If you're going to apply for temporary residency based on a work contract, the FBI report should be the only document you'll need from the US. When I applied for the visa rentista, migraciones still required the birth certificate and I had to document my income. Those docs needed the Apostille.

You'll only need the FBI report that is certified by the State Dept. and you'll have to have it translated and the translation legalized in Argentina. In addition to the FBI report of course you'll need your passport (from the USA) but it won't need to be translated or have the Apostille.

It's not going to be easy to find a business that will offer you a work contract if you don't have a DNI. I am surprised that Wall Street English actually let you start without one. Dr. Rubilar says you have a good caase against them and the face a fine of $450,000 pesos, but in another post he mentioned a fine of $300,000 pesos for "working" without a DNI.

According to my English, the word "working" in that sentence would apply to the worker , not the employer, so I'd want to know for certain if the $300,000 pesos fine appliers to the worker in Argentina before I ran crying to AFIP (or ANSES as the case may be) to get a few months salary in "damages" for unlawful termination.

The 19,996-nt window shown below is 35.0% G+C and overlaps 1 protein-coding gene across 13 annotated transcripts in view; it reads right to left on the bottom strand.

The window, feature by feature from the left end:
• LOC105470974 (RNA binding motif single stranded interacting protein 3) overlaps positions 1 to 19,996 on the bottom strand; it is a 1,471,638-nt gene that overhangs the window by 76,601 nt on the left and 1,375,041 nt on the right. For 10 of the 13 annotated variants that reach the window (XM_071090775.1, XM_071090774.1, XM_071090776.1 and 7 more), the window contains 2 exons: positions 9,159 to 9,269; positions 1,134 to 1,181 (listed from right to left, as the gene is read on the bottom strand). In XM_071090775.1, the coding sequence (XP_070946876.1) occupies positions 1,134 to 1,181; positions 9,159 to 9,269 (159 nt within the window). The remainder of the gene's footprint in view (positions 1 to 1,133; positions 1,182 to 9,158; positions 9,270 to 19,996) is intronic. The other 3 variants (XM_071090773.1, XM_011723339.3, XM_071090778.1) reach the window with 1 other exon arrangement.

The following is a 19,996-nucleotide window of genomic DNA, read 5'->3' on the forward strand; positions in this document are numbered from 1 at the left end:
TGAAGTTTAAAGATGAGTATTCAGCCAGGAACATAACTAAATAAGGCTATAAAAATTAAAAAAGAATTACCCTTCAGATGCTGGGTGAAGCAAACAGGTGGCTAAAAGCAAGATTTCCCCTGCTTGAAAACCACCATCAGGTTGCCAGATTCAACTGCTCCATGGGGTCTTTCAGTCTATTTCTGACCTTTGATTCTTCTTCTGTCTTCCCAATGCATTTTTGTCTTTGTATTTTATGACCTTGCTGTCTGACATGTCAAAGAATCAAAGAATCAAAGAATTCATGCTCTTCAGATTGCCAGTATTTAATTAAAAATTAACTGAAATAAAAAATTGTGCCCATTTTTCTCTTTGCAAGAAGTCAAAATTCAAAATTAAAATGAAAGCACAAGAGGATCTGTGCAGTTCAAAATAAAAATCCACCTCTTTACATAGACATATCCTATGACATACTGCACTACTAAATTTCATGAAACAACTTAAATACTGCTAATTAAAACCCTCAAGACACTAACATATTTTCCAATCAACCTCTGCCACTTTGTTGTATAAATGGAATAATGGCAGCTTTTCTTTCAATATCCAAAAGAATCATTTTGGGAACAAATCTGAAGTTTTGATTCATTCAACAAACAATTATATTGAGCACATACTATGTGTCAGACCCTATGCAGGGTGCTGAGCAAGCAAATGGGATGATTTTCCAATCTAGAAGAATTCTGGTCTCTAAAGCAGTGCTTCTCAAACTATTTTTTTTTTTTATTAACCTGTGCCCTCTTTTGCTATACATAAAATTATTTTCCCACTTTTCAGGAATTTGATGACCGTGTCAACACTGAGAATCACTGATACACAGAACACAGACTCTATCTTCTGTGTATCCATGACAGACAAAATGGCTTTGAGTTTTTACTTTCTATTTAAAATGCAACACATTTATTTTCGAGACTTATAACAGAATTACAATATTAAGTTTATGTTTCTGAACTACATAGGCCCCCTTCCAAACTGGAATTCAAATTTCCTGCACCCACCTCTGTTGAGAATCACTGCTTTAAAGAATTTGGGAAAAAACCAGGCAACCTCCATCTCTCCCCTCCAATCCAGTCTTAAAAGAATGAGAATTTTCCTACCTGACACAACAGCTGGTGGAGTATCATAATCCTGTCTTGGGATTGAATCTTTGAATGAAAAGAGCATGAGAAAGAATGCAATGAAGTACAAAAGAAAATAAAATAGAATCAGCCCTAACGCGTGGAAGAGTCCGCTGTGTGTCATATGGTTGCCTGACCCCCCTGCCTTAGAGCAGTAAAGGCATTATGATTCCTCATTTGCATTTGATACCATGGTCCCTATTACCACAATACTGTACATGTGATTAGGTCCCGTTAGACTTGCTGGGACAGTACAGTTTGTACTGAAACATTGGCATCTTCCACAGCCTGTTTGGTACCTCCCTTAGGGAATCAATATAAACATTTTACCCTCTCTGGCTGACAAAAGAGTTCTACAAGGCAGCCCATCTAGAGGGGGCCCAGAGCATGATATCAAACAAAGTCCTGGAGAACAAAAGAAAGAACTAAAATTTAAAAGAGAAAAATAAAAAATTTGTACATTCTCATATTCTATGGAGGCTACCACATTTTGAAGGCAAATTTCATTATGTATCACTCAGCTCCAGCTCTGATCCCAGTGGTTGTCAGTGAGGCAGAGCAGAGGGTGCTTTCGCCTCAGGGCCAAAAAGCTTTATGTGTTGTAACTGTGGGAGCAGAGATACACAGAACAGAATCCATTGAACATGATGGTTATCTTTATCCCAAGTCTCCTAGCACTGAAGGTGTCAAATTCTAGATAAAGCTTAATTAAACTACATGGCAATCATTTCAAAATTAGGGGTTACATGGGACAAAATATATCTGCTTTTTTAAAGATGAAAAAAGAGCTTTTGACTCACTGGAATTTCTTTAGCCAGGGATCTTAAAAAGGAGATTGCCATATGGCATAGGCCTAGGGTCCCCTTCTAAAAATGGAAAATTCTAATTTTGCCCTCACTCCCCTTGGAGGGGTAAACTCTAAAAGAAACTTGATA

Okay I see where I went wrong then... thanks for the info!
 
#19
Hi guys,

This is my first post on here so I hope I'm doing this right-hoping to just piggy-back off of this thread and get some feedback on my situation from Steve and Bajo Cero...and I apologize if this was already covered but I would just feel more comfortable if someone could help me with my exact situation..so here goes:

I've already overstayed my 90 day period as well as the grace period so I'm officially illegal. Unwise, I know, but here we are. I'm working full-time but the company is based in Canada (I.e they don't provide anything in terms of visa sponsorship/help here in Arg) and renting an apartment for myself, obviously paying in cash. So I suppose here is the main question:

What steps should I take and in what order? What should I do first, second, etc in order to start the process of obtaining some type of legal residency while giving myself the least chance of being deported/detained on the spot wherever I go. If someone could walk me through the possibilities, I'd be so grateful.

Thanks in advance.
 
#20
You must qualify for a visa (look at the articles section about immigration for dummies) or citizenship. Citizenship now is more difficult but possible, but only with a lawyer now.